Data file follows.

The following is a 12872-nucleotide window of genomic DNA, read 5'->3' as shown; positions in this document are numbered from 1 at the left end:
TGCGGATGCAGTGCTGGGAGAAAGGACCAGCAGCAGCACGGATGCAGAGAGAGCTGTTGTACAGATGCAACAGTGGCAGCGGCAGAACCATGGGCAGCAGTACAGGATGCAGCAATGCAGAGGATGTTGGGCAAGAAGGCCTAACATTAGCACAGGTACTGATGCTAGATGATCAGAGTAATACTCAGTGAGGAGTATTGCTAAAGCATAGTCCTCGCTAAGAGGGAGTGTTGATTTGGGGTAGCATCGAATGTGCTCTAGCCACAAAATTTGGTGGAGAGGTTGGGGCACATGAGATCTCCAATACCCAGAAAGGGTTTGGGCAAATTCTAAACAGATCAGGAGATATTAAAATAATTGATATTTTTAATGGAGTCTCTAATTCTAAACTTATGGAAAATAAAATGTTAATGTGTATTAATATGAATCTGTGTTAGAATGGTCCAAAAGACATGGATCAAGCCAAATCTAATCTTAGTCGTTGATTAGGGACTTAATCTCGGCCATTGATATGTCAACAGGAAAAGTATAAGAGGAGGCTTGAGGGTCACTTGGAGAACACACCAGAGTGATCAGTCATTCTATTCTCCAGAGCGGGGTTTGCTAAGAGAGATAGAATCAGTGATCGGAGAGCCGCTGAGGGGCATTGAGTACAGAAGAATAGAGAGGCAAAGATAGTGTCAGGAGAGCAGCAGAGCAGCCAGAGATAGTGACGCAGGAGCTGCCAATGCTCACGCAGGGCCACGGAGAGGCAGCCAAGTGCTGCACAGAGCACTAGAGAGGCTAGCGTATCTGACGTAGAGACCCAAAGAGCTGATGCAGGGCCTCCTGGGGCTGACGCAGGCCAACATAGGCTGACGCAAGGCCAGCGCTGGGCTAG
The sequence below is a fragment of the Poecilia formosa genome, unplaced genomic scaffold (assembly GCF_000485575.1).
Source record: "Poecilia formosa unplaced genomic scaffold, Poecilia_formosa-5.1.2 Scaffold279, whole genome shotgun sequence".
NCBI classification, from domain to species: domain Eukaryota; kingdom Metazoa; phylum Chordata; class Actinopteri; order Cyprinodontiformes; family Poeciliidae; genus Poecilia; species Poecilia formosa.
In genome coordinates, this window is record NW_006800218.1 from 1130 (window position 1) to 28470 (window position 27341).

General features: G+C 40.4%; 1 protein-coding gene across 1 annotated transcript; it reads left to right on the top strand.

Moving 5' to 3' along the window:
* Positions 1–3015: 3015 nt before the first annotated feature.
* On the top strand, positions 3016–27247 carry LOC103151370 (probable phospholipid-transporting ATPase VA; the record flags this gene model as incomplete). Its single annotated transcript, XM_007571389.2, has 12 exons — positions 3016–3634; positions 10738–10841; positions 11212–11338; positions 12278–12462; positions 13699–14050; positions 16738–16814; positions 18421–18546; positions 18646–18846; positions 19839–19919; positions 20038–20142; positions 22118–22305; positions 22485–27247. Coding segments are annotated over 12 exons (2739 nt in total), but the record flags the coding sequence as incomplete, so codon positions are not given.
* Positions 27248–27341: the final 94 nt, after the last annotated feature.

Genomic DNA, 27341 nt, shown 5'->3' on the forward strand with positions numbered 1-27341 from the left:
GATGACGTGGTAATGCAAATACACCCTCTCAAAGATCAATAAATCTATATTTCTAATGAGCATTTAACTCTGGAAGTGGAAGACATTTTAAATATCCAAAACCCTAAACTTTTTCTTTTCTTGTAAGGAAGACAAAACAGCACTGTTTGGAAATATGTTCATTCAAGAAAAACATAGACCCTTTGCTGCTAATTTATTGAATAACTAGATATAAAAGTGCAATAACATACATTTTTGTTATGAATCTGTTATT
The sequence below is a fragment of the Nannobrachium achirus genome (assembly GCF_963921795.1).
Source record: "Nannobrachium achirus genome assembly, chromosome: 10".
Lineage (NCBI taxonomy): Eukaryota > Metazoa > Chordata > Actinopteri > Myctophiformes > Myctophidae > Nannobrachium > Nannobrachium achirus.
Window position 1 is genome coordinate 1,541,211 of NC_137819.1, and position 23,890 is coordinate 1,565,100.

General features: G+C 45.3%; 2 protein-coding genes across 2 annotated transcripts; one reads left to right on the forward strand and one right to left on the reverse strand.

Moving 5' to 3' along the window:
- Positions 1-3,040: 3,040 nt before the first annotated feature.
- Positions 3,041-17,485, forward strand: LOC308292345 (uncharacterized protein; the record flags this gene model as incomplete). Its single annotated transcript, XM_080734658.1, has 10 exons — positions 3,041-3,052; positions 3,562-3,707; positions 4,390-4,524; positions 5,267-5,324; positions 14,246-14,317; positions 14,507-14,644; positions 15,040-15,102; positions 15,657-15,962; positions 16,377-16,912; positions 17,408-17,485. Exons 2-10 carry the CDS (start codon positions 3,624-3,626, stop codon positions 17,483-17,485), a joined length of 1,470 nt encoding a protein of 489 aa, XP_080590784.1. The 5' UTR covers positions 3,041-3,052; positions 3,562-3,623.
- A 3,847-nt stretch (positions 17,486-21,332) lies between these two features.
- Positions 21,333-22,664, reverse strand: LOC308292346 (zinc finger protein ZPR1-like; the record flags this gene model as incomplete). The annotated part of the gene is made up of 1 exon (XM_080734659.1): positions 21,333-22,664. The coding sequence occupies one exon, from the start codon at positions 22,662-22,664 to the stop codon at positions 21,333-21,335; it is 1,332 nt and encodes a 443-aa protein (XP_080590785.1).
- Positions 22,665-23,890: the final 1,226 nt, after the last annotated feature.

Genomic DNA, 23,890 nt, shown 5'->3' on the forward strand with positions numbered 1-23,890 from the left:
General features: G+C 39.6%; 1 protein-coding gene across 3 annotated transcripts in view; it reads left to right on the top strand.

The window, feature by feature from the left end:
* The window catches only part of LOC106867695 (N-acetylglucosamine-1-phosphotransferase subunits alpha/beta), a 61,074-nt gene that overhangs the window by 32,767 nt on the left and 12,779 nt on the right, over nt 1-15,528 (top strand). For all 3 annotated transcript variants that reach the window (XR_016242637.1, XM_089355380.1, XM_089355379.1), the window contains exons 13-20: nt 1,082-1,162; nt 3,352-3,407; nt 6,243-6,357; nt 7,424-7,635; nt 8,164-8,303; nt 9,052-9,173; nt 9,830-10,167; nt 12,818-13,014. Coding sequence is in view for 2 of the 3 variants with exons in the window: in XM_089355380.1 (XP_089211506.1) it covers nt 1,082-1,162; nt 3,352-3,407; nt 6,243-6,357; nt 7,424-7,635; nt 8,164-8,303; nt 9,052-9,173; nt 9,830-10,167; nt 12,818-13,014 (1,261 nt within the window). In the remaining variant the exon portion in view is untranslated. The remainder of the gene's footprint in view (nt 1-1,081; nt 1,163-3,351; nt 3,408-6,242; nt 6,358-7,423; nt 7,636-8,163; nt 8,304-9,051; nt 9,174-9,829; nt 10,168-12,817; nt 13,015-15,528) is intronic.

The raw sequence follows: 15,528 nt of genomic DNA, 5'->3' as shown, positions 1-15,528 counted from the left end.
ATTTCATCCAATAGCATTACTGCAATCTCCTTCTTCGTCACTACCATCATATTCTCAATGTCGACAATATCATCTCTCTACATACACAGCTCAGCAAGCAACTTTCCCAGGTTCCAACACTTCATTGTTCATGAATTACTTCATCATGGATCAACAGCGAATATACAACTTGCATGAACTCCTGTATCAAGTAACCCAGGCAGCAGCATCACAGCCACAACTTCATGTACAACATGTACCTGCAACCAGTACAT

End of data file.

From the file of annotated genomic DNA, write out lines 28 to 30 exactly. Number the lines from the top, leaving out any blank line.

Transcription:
* The window catches only part of LOC106867695 (N-acetylglucosamine-1-phosphotransferase subunits alpha/beta), a 61,074-nt gene that overhangs the window by 32,767 nt on the left and 12,779 nt on the right, over nt 1-15,528 (top strand). For all 3 annotated transcript variants that reach the window (XR_016242637.1, XM_089355380.1, XM_089355379.1), the window contains exons 13-20: nt 1,082-1,162; nt 3,352-3,407; nt 6,243-6,357; nt 7,424-7,635; nt 8,164-8,303; nt 9,052-9,173; nt 9,830-10,167; nt 12,818-13,014. Coding sequence is in view for 2 of the 3 variants with exons in the window: in XM_089355380.1 (XP_089211506.1) it covers nt 1,082-1,162; nt 3,352-3,407; nt 6,243-6,357; nt 7,424-7,635; nt 8,164-8,303; nt 9,052-9,173; nt 9,830-10,167; nt 12,818-13,014 (1,261 nt within the window). In the remaining variant the exon portion in view is untranslated. The remainder of the gene's footprint in view (nt 1-1,081; nt 1,163-3,351; nt 3,408-6,242; nt 6,358-7,423; nt 7,636-8,163; nt 8,304-9,051; nt 9,174-9,829; nt 10,168-12,817; nt 13,015-15,528) is intronic.

The raw sequence follows: 15,528 nt of genomic DNA, 5'->3' as shown, positions 1-15,528 counted from the left end.
ATTTCATCCAATAGCATTACTGCAATCTCCTTCTTCGTCACTACCATCATATTCTCAATGTCGACAATATCATCTCTCTACATACACAGCTCAGCAAGCAACTTTCCCAGGTTCCAACACTTCATTGTTCATGAATTACTTCATCATGGATCAACAGCGAATATACAACTTGCATGAACTCCTGTATCAAGTAACCCAGGCAGCAGCATCACAGCCACAACTTCATGTACAACATGTACCTGCAACCAGTACAT